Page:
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  1. #21
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    Re: Jack Daniel's Single Barrel

    The bananas-like taste of Jack Daniels does seems a signature of the brand. The taste seems to blend well with cola. Whether the bananas came before or after the cola is hard to say (i.e., is it an intentional result to ensure an optimal mix with Coke and Pepsi or an "unconscious" evolution of the taste over 100 years and more?).

    The taste is one that pleases many, but not all.

    I notice it at its most intense in Gentleman Jack. Why this is so I am not sure. The second charcoal mellowing doesn't seem to remove the banana esters if that is what they are. Maybe it contributes to a rounder, smoother mouthfeel.

    I like some bottlings of the Single Barrel, I mentioned some earlier in the thread, where the banana-like esters are muted and you get dark caramelized oak tones and a dark cherry-like taste. That version seems closer to bourbon.

    These drinks do really change in my opinion over 30 years and more though. The JD from the 70's I tasted with Mike Veach seemed different than the current regular JD, not just because of proof. I have some 70's Dickel which does not show the "vitamins" flavor some have noticed (including me) in the current bottlings.

    I think the JD "taste" where it is most accentuated probably results form a combination of the particular yeast used and perhaps a high fermentation temperature.

    I believe all the bourbon makers (I include JD in this in a broad sense) ferment at an ambient temperature but e.g., are the fermentation rooms cooled in the summer and heated in the winter? I don't know, this is something not often discussed here.

    Gary
    Last edited by Gillman; 12-12-2008 at 04:26.

  2. #22
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    Re: Jack Daniel's Single Barrel

    The opposite may occur with rye....more clove generated by lower temps. Not sure what the initial fermentation temp of rye is vs bourbon or JD... or the particular yeasts used..but a lower temp could explain some of the clove spiciness from the yeast in addition to the rye itself.

  3. #23
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    bananas and vitamins?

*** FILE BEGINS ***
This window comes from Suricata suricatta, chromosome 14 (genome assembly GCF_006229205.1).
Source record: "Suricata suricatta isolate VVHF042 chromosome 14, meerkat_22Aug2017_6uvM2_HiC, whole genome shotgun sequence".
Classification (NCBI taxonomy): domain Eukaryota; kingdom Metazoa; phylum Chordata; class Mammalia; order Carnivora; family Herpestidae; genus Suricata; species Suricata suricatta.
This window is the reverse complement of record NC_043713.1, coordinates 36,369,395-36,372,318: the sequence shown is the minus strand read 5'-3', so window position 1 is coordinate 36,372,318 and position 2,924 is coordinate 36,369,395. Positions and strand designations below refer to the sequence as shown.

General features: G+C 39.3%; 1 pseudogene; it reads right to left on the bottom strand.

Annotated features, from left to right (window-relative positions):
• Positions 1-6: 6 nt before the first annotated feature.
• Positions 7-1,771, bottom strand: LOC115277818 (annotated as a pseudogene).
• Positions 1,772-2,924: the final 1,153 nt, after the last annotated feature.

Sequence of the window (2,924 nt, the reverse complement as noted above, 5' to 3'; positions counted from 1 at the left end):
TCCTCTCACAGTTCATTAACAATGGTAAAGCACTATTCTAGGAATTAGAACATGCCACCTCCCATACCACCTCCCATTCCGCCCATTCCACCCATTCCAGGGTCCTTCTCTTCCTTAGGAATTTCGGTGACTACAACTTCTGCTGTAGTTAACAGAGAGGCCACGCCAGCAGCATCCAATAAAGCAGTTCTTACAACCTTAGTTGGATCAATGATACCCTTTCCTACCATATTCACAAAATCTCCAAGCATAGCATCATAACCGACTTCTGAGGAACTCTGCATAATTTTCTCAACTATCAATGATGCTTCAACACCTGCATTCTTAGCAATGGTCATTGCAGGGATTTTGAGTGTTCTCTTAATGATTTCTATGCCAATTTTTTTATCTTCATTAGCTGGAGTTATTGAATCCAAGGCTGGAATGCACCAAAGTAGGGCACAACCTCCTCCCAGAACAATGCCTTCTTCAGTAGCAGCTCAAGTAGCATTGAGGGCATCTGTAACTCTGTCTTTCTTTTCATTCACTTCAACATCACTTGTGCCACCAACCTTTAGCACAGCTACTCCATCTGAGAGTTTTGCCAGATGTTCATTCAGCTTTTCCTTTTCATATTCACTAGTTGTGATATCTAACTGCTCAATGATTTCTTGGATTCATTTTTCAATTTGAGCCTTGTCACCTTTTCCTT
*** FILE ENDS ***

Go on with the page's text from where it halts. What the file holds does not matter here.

well, this banana conundrum is interesting...and wow, nice research and speculation by our more technically saavy members.

    of course, related, but also almost off-topic, WHY the vitamin sense in Dickel? two Tenn whisk*ies...why are they so different?

    seems that aside from mashbills and charcoal, there are other factors suggested above...temperature, etc....
    HUP!

  4. #24
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    Re: bananas and vitamins?

    Quote Originally Posted by polyamnesia View Post
    well, this banana conundrum is interesting...and wow, nice research and speculation by our more technically saavy members.

    of course, related, but also almost off-topic, WHY the vitamin sense in Dickel? two Tenn whisk*ies...why are they so different?

    seems that aside from mashbills and charcoal, there are other factors suggested above...temperature, etc....
    Here are a few observations I've made during distillation at Jack Daniels and George Dickel. It's been a while but here goes...First is difference in mash bill and yeast. Second, Jack Daniels distills through a column stills and then to filtration through charcoal. I don't know if barrel toast is different, I don't remember.

    George Dickel is very small volume compared to JD. They distill through only one column still then through a pot still. When they filter, they use bleached wool blankets and charcoal. The whisky (their spelling) is aged between 3 and 12 years depending on the label, #8,#12, Cascade Hollow.

    Dickels fermentation tanks are in the same proximity as the stills and in the summer it's HOT in there. JD has the tanks and stills in separate areas and the area with the fermentation tanks didn't seem to be uncomfortably warm. Dickel also uses a type of chill filtration, while I don't remember JD mentioning chill filtration.